Late in 2021, Netflix’s Squid Game became an international sensation and the popular Netflix exclusive became the most-watched show on the streaming site. The premise of Squid Game is simple, 500 people, who are massively in debt, compete for a cash prize that is worth billions of dollars. The twist? The players eliminated would result in death. The thrilling Netflix show made us squirm, cry, and bite our nails throughout its jam-packed nine episodes. This list will examine the five best characters of the series and highlight what makes each of the Squid Game characters unique and special.
“Do you know what someone with no money has in common with someone with too much money? Living is no fun for them. If you have too much money, no matter what you buy, eat, and drink, everything gets boring in the end.” Quotes like these were easter eggs that gave away the twist of Oh Il-nam being one of the masterminds of Squid Game. Eagle Eye viewers noticed subtle times such as the old man’s bizarre excitement in Red Light, Green Light; however, what the writers did so well was make him such a sympathetic character that no one truly suspected that he was one of the rich men behind this heinous game. Oh Il-nam is the definition of a charming thief: he’s a genuine nice guy throughout the series until you learn that’s he’s just a sick, and demented old man who gets his kicks out of the murderous games. He’s the ultimate two face, and this yo-yoing with our emotions is an example of masterful writing from Hwang Dong-hyuk; however, the tremendous performance from O Yeongsu should not be understated.
Kang Sae-byeok starts out of one of the more mysterious/unlikeable characters. She steals Seong Gi-hun’s betting ticket and she has ties to gangster Jang Deok-su. However, episode six finally gave us an opportunity to understand her character better and the stoic and closed off competitor showcased a different side we haven’t seen from her yet. Kang Sae-byeok is cunning, smart, but not afraid to be vulnerable if necessary. What makes her such a strong great character is that the mountains of layers that helps us connect with the Kang Sae-byeok. She’s been hardened by the cruel world outside, but she’s really a person with a heart of gold who’s doing the Squid Game to help out her family. Just like every character on this list, Hwang Dong-hyuk does an excellent job of organically revealing vital information about her life, but actress Jung Ho-Yeon brings her character to life with her grounded and strong performance.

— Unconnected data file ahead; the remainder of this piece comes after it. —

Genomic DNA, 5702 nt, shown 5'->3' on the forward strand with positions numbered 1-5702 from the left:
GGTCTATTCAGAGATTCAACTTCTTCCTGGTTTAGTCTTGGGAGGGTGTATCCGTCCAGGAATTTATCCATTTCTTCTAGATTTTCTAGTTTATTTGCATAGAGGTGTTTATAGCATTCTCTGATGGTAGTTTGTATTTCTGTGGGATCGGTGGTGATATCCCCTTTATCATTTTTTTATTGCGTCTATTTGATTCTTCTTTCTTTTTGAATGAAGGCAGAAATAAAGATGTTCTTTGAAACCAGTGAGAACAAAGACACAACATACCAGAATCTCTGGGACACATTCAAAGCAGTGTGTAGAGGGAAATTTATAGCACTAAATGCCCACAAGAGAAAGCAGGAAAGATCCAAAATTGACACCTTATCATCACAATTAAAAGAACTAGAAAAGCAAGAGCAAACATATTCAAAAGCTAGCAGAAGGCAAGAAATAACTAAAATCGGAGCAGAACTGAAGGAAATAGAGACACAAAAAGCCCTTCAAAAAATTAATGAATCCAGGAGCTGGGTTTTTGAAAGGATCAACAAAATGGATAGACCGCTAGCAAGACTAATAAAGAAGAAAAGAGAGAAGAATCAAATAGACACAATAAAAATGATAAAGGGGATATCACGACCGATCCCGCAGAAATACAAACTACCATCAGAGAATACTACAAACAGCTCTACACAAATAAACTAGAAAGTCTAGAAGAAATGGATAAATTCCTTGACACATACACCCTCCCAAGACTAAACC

Telling Jang Deok-su, “I need you to know…you’ve got such a tiny d**k.” before their murder-suicide is a boss way to go out. Unlike the other two characters, Han Mi-nyeo’s motivations were loud and clear: She’s willingly to do anything to win. However, her backstory is what arguably make her interesting. We don’t know anything about her other than she’s a mother of a child, but is she telling the truth? Or is this more of her lies to garner sympathy? It’s interesting that she’s one of the central characters of the series and yet we never saw her life back at home in episode two, Hell. Either way, Han Mi-nyeo provided a nice juxtaposition compared to the other characters and highlighted the array of personalities within Squid Game. No one ever believed that she would emerge victorious; however, that didn’t make her journey throughout the series less fun.
Arguably the most sympathetic character on the show. Ali’s story of coming from Pakistan to take care of his wife and one year old son is nothing new; however, the character is such a likeable presence throughout the series that it’s hard to not connect with him. He could’ve easily let Seong Gi-hun die in Red Light, Green Light, but opted to save him despite the fact that Gi-hun is his competitor. His death in episode six was one of the harder ones to take. Wisely, Sang-woo takes advantage of the less educated Abdul, but it was extremely hard to watch him be so gullible and trusting in a game that also requires smarts. Hwang Dong-hyuk made the right decision in starting off Sang-woo’s villainous turn by using Abdul as a scapegoat. While it wasn’t fun to see him being manipulated so easily, that sequence provided a strong moment of character development.
Last, but certainly not least, our main hero of the story. Seong Gi-hun is painted as a likeable man who doesn’t always make the best choices possible. However, his refusal to take the money that he needs in exchange for never seeing his daughter and the self-less reasoning behind entering the Squid Game makes him an endearing character. The added wrinkle of Gi-hun never spending the money was a nice touch as it highlighted the notion that money doesn’t buy you happiness. Actor Lee Jung-jae’s charisma and energy helps carry Squid Game smoothly. We’re able to feel sadness, pain, and minor glimpses of joy because of how well written of a protagonist he is. He’s not the clean-cut good guy in this entire series, but his flawlessness only highlights just how human he truly is.
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